Lean and mean is the buzzword of the times of modern business. Operating “lean” now reflects the values of efficiency, financial responsibility, and good leadership. The concept transfers quite effectively to the dental environment—the lean practice. This method of improving a business is universal to all successful endeavors, especially in this era of evolving technology. The primary concept behind lean office is “continuous improvement.” Although this sounds like a lot of work, actually, these methods result in a calmer, less burdened workplace. To continuously improve, a lean office must concentrate on three aspects: willingness to change, involvement of employees, and effective communication. Digital radiography touches all of these points, making for a leaner, and even greener, office.
Willingness to Change:
Many offices continue to use inefficient methods because they are stuck in “the X-ray rut.” Most of us become accustomed to everyday rituals and habits, and even bad ones are tough to break. Such is the case with traditional film X-ray. The lean office involves cutting out unnecessary steps and costs. Implementing digital X-ray allows a practitioner to eliminate such burdens as the darkroom, the cleaning and processing chemicals, the mounts, and the film as well as a huge amount of time saved. Digital X-ray is clean and quick to capture providing instant, clear images that are as large as your computer display will allow.
Involvement of Employees:
The office staff should be involved serving the patients, not scrubbing a processor or hanging around in a closet waiting for film to develop. You can easily capture images in much less time than traditional film— cutting the time of an FMX potentially by 20 minutes. Some digital sensors, such as mine (DEXIS® Platinum), are built for efficiency—a slim profile with rounded corners, and a special type of cable exit that lets the assistant move it around the mouth with ease. Team members are happy that they can plug their digital sensor right into the computer with a direct USB connection–everybody wins!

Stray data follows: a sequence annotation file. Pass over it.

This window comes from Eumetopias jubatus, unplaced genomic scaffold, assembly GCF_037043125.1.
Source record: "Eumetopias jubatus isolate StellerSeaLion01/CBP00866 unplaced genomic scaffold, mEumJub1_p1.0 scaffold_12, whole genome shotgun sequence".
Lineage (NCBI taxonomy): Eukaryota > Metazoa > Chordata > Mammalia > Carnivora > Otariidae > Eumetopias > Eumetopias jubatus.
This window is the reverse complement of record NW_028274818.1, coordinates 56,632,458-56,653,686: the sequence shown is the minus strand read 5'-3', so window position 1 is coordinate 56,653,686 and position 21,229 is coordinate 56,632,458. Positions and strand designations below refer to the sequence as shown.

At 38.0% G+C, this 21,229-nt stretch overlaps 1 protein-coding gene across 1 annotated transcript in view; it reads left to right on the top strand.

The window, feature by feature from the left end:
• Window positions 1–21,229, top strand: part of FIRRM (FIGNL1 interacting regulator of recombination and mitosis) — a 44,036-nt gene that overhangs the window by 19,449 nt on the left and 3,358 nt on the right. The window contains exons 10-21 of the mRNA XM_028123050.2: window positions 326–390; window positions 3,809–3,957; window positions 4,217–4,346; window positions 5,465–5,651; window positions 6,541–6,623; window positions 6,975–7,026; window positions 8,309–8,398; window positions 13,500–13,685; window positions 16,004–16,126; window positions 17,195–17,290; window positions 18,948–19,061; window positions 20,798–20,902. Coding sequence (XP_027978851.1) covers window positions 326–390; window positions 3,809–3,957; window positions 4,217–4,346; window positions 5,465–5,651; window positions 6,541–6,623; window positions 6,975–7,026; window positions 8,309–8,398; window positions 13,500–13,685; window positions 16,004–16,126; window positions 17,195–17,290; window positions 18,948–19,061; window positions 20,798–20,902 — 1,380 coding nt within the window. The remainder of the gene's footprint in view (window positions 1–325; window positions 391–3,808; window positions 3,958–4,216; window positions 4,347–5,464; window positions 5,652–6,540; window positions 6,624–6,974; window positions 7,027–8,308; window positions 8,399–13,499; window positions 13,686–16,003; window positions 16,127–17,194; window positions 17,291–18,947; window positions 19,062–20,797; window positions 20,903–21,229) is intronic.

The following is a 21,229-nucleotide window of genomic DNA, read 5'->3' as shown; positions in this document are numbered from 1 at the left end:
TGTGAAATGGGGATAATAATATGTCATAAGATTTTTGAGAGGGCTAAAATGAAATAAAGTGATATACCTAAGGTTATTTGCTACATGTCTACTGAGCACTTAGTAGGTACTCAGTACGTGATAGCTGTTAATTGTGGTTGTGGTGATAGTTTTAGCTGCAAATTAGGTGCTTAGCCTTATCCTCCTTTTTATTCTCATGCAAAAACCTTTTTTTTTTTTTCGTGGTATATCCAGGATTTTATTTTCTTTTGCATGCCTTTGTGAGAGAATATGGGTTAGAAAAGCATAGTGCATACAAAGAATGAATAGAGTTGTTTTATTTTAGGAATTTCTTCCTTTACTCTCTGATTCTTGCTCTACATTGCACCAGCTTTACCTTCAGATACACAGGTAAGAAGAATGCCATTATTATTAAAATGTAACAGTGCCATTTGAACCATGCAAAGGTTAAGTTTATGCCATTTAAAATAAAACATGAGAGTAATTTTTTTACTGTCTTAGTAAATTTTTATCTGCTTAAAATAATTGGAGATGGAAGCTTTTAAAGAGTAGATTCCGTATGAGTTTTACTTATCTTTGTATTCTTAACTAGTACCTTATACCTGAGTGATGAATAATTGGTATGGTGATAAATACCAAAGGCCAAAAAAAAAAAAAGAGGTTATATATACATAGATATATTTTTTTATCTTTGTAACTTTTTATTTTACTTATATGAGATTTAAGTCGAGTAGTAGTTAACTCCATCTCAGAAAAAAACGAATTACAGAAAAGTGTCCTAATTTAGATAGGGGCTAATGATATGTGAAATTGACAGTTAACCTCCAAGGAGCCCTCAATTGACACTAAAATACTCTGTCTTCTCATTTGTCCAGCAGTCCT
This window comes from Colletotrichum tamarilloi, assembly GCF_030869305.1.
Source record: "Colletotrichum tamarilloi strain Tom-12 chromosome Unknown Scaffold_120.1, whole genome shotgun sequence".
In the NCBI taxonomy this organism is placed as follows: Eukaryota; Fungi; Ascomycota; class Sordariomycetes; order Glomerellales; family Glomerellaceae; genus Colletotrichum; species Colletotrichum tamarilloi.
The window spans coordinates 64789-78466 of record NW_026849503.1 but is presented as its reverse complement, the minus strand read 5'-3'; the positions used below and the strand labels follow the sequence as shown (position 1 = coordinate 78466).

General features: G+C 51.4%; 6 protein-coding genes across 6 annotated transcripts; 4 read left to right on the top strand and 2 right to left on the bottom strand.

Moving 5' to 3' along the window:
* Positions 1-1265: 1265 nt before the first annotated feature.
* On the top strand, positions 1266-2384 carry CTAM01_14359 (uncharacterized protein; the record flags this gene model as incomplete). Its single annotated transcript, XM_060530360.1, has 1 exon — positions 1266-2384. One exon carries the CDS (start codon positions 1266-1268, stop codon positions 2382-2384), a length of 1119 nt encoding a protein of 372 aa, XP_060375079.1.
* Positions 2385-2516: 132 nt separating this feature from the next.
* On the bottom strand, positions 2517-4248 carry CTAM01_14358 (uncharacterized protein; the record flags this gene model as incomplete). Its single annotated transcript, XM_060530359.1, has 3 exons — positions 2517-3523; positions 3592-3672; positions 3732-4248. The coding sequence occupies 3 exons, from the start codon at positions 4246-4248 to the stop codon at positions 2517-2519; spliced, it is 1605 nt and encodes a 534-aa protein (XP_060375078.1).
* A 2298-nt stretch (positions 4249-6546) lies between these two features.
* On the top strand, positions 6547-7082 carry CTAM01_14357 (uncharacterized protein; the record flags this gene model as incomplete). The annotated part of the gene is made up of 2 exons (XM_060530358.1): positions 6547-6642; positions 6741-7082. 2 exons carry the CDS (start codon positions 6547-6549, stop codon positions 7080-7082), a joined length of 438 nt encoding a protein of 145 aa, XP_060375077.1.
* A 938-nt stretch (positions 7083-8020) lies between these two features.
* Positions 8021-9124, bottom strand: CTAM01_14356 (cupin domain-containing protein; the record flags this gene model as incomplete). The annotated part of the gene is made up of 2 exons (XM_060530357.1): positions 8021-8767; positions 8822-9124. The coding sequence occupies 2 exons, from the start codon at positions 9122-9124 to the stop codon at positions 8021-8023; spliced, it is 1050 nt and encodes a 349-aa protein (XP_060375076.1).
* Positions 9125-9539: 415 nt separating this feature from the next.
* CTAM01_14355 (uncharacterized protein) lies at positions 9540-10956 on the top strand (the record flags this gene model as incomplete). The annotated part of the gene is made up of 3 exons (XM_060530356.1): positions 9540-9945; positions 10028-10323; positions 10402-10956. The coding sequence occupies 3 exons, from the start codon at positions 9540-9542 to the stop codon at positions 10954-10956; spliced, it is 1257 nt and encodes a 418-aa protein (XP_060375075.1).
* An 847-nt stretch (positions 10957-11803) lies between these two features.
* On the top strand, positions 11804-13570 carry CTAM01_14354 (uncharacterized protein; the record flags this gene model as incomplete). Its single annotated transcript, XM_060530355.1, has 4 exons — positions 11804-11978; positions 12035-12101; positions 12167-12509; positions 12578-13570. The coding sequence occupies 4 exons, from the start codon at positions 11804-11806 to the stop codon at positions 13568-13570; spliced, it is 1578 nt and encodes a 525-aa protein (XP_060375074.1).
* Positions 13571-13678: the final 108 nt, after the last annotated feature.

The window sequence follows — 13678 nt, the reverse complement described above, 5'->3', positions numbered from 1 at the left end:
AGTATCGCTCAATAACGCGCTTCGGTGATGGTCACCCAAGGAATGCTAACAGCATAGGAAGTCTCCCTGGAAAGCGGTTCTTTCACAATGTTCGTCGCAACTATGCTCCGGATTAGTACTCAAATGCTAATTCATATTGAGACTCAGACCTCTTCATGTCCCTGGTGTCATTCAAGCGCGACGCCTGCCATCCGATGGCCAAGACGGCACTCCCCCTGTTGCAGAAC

Digital X-ray speaks. Not literally, but word will get around the community that this technology has made the dental experience a quicker, more comfortable, and more understandable process. Digital X-ray lets the dentist educate the patient, with images that can be enlarged and enhanced. Areas of concern can be highlighted in many ways on the screen, with contrast, color, or arrows, just to name a few. Rather than staring blankly at a small piece of film that they cannot really comprehend, an educated patient is empowered to make the right decisions regarding dental care—leading to increased case acceptance. Technology equals quality in the patient’s mind!
Lean principles are by no means a modern concept. In the mid 1900s, W. Edwards Deming taught Japanese auto executives how to improve quality, reduce expenses, increase productivity and improve market share and lower costs. The concept was so effective that the Japanese Union of Scientists and Engineers established The Deming Prize and bestowed upon him a medal.
Back to modern times, digital imaging has been a real treasure for my dental office. A change toward leaner office practices results in a more efficient, effective, cleaner, greener, calmer, quicker, X-ray process with clearer more “communicable” results. Continuous improvement and a lean office helps you to make more out of less, cutting the fat from the budget and, at the same time, concentrating on the most important aspect of the practice—quality of care for the patients.
Dr. Brad Durham completed his dental training at the Medical University of South Carolina in Charleston in 1982. He has practiced for 28 years with an emphasis on head, neck, and facial pain treatment, dental cosmetics, and complex dental reconstruction. His practice combines art, science, and technology with personalized care. Dr. Durham is a clinical and featured instructor at The Las Vegas Institute of Advanced Dental Education and he was the first to earn the LVI Mastership Award for aesthetic reconstruction. He teaches a series of courses entitled “The Niche Practice” at LVI and at his home base in Savannah, Georgia. He can be reached at: email@example.com and www.nichepractice.com.